Technology

Technologies in Bluetooth key finders

Expected read time: 3 min

Did you know different item finders can have different technologies?

If you’re not sure which key or wallet finder to get or what technologies would work best for you, we prepared a short info guide of the most common technologies and how they can help you search for your lost things.

Bluetooth Low Energy (BLE) technology

One of the most common technologies used in item finders. Bluetooth trackers can keep a stable connection with your phone for up to a few hundred feet (50 – 100 meters) and are suitable for mid-range searches nearby.

Chipolo Bluetooth key finder blue Chipolo Bluetooth key finder blue

Used in:

Bluetooth trackers such as Chipolos, AirTags

Pros:

- Connects to your smartphone

- Low power consumption

- Low price with no monthly fees

- Long battery life

Cons:

- Obstacles like walls decrease the connection range

- Cannot be used to find lost items at bigger distances

- Real-time location is not available when the connection is lost

Ultrawideband (UWB) technology

Used for short-range, precision finding up to a few meters. It uses super-short radio pulses between devices to pinpoint an accurate position of the lost item.

Uwb find Uwb find

Used in: AirTags, Galaxy SmartTag+

Pros:

- Stable connection through obstacles like walls

- Real-time updates

- Extremely accurate location

Cons:

- Not widely available

- Very short search range

- Bigger power consumption than other tracking technologies

Crowdsourced network technologies

Used as a backup feature in Bluetooth trackers, crowdsourcing, which is also called ‘community find’, relies on the technologies already available in your mobile phone.

Item finders regularly send out limited information that helps your phone keep a connection with them. Even when lost, the finder will still send out information, and devices nearby that come into contact can anonymously pick up on this information and send it to the central server that sends this information to the owner looking for their lost keys or wallet.

Community find Community find

Used in: Bluetooth trackers

Pros:

- No extra power consumption

- Already available as a free extra feature with Bluetooth trackers

- Can help when an item is truly lost

Cons:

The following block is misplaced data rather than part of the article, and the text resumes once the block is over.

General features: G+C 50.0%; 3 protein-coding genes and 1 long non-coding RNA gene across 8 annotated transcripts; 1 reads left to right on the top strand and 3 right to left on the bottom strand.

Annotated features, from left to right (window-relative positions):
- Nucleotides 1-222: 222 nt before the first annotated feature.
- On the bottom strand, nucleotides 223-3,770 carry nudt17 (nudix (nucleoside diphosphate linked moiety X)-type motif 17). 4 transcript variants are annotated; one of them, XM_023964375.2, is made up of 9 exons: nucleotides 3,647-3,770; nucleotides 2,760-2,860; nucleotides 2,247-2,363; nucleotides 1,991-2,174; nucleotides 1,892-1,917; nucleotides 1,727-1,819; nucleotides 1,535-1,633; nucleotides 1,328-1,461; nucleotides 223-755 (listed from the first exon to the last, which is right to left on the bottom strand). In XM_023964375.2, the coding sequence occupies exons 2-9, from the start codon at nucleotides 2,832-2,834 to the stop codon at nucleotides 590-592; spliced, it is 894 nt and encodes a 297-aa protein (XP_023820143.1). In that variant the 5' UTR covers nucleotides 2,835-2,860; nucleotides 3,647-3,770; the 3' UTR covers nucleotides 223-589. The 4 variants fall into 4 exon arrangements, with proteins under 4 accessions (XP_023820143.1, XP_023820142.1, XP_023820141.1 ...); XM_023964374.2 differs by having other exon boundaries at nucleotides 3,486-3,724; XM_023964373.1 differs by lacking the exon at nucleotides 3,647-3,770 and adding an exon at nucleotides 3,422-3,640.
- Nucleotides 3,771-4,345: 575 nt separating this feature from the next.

- Dependent on the size of a Bluetooth tracker’s community

- Relies on the possibility that a tracker will connect to third-party phones

NFC (Near Field Communication) technologies

NFC is the short-range wireless technology behind contactless payments. It only works in very close proximity (up to a few centimeters) and can transfer small amounts of data between an NFC tag and a smart device that support NFC technology.

Like crowdsourcing search, this is also an auxiliary feature you can use when you find a lost item finder. When you put the tracking tag close to your phone, you can view any contact information the owner may have listed.

NFC Tag Structure wiki commmons NFC Tag Structure wiki commmons

Source: Wikimedia Commons

Used in: AirTags

Pros:

- Very low power consumption

- Can help when an item is truly lost

Cons:

- Completely passive and reliant on the goodwill of the person that finds the tag

- Does not work with all mobile phones

- Any information you list is available to anyone who scans your item finder with their phone

Technologies in other item trackers

GPS (Global Positioning System) technology

It is one of the most widely used location technologies in general and is an integral part of navigation apps such as Google Maps.

GPS tracking does not create a direct connection between your phone and your tracking tag, it uses a network of satellites in orbit around the Earth. These satellites synchronize between themselves and can then calculate the location and movement of your GPS tracking tag.

GPS technology GPS technology

Used in: GPS trackers

Pros:

- Unlimited range

- Real-time tracking and location information

- Technology is already part of all smartphones

Cons:

- High power consumption

- Higher price, with extra monthly subscriptions

- Unstable in urban areas, indoors, and won’t work underground

- Bigger due to battery size

Radio Frequency (RF) technology

The only item tracker technology that doesn’t need a mobile phone to help you find your things.

RF trackers communicate directly with a nearby transmitter through a radio frequency. Because of a limited connection range of about 100 feet (30 meters) RF trackers are best for use around your home.

Used in: RF trackers

Pros:

- Low power consumption

- Connects through obstacles like walls

Cons:

- Limited range

- Only connects to a dedicated transmitter

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